There is no God but Yahweh and David is his psalmist.

There is no God but Deus and the Pope is his bishop.

There is no God but Gott and Luther is his reformer.

There is no God but Dieu and Calvin is his polemicist.

There is no God but Jesus and Wesley is his evangelist.

There is no God but Nature and Newton is his scientist.

There is no God but Evolution and Darwin is his scientist.

There is no God but Matter and Marx is his revolutionary.

 

I give thanks

I give thanks that “God exists and rewards those who seek him (Heb. 11:6).

I give thanks that “the judgments of the Lord are true and righteous altogether (Ps 19:9).

I give thanks to God for providing salvation and life everlasting, even for me, who am not worthy nor able to do the least to begin a new life in Christ.

I give thanks for the blessings of this life — for health, for wealth, for a wife. I give thanks for a mind to think, hands to work, and a spirit to worship the Creator, Savior, and Redeemer of mankind.

The General Thanksgiving

Almighty God, Father of all mercies, we your unworthy servants give you most humble and hearty thanks for all your goodness and loving-kindness. We bless you for our creation, preservation, and all the blessings of this life; but above all for your immeasurable love in the redemption of the world by our Lord Jesus Christ, for the means of grace and for the hope of glory. And give us, we pray, such a sense of all your mercies that our hearts may be unfeignèdly thankful, and that we show forth your praise, not only with our lips but in our lives, by giving up ourselves to your service, and by walking before you, in holiness and righteousness, all our days; through Jesus Christ our Lord, to whom with you and the Holy Spirit, be all honor and glory, for ever and ever. Amen.

 

Catholic, Orthodox, and Evangelical

This post is about the words catholic, orthodox, and evangelical and what they mean. The first question is whether only one branch (denomination) of Christianity can legitimately use any of these words. The answer is No; many churches can use them.

The Niceno-Constantinopolitan Creed includes the words “In one holy catholic and apostolic Church”. So any church that accepts this creed has some claim on the word catholic (as well as the word apostolic).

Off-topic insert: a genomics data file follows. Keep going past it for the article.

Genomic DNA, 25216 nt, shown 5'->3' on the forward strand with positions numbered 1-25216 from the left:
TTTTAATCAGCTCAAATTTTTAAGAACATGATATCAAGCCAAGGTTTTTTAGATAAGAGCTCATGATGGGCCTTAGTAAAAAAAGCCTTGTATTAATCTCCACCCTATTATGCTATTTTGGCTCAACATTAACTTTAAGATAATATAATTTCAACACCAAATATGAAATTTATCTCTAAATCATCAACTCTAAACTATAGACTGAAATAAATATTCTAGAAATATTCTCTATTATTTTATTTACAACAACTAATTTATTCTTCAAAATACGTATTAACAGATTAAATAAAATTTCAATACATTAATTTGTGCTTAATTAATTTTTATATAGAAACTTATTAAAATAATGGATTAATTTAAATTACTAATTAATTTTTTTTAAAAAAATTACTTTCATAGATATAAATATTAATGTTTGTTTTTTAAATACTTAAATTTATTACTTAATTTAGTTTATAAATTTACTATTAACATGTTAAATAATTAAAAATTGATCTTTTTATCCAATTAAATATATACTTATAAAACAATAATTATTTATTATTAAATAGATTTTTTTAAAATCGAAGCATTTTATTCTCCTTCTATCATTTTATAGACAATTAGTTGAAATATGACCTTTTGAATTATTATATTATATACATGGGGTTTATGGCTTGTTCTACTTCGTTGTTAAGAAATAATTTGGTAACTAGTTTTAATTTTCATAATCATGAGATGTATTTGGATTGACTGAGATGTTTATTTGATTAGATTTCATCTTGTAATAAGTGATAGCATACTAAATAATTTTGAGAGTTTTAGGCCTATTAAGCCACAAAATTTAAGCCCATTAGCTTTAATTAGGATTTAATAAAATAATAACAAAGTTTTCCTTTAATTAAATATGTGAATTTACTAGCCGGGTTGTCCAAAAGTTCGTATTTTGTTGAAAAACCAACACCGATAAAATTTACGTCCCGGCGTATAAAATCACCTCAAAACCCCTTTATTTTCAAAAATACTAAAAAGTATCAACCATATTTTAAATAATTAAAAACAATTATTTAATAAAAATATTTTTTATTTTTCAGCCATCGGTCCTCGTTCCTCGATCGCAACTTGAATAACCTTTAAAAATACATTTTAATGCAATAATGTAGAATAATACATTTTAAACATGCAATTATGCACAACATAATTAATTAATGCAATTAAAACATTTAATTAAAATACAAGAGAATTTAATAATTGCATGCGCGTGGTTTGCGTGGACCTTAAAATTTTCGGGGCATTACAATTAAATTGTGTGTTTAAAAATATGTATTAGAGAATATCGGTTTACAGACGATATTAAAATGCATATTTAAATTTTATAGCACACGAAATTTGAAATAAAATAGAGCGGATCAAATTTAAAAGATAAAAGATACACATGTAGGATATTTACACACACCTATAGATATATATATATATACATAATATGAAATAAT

Catholic means universal so any church that identifies with the universal church (whether as part of it or the whole of it is another matter) has a claim on this word. This includes every branch of Christianity, though the Church of Rome has taken it their moniker.

It is similar with the word orthodox. Any church that considers its doctrine to be orthodox Christianity has a claim on this word. That covers every branch of Christianity, although the churches of Eastern Christianity have taken it as their moniker.

The word evangelical simply means “pertaining to the gospel.” Any church which promotes the gospel has a claim on this word. That covers every branch of Christianity, though some Protestant churches (especially revivalist ones) have taken it as their moniker.

We could say that the words catholic, orthodox, and evangelical have generic and specialized meanings. Their specialized uses are usually capitalized. No one branch of Christianity has a monopoly on any of these words, though it sometimes seems so.

 

Million-dollar parable

You’re broke. You don’t have enough the pay the rent at the end of the month. If your car breaks down, you can’t afford to have it fixed. Your bank account is almost empty. You’re at the end of your rope.

Then an old friend stops by, someone you knew in school who happens to be very wealthy. He says he heard you’ve been having a hard time so he went to your bank and deposited a million dollars in your name. You can hardly believe it. You thank him and he leaves.

Then you start wondering, Is this for real? So you go down to the bank and ask for your balance. The clerk gives you a slip of paper with the balance and, sure enough, it says there’s a million dollars there. You take that slip of paper home and keep it with you. Sometimes you take it out and read it to remind you this is for real.

It starts to sink in and you tell others what happened. You think of all the things you can do with the money now. You can take your family on a vacation. You can pay for your kids to go to college. You can even give some money away.

You keep in touch with this old friend — after all, friends like this are good to have. You thank him every time you meet. You tell others about this friend’s generosity and how you didn’t earn a penny of it. You’re very thankful that your life has turned around.

This changes your life but it didn’t have to. You could have told your old friend, I appreciate your concern but I believe in earning my own way in this world — I don’t want to be dependent on anyone else. Thanks but no thanks.

Or you could have gone down to the bank and told them, There’s been a mistake — take that million dollars off the account. You don’t want it, you don’t need it, you’re not going to keep it.

Either way, the gift is for you. The million dollars is put on your account. Your finances are secure — unless you reject this gift. And if you keep it, your life will be changed.

Complementary Catholics and Evangelicals

There is a kind of complementarity between Catholics and Evangelicals today. Very briefly, accepting the authority of the Pope is the key to being a Catholic today. There seems to be little else that unites the bewildering variety of Catholics, from Latin mass hard-liners to Marxist liberation theologians and from the superstitious to the intellectuals.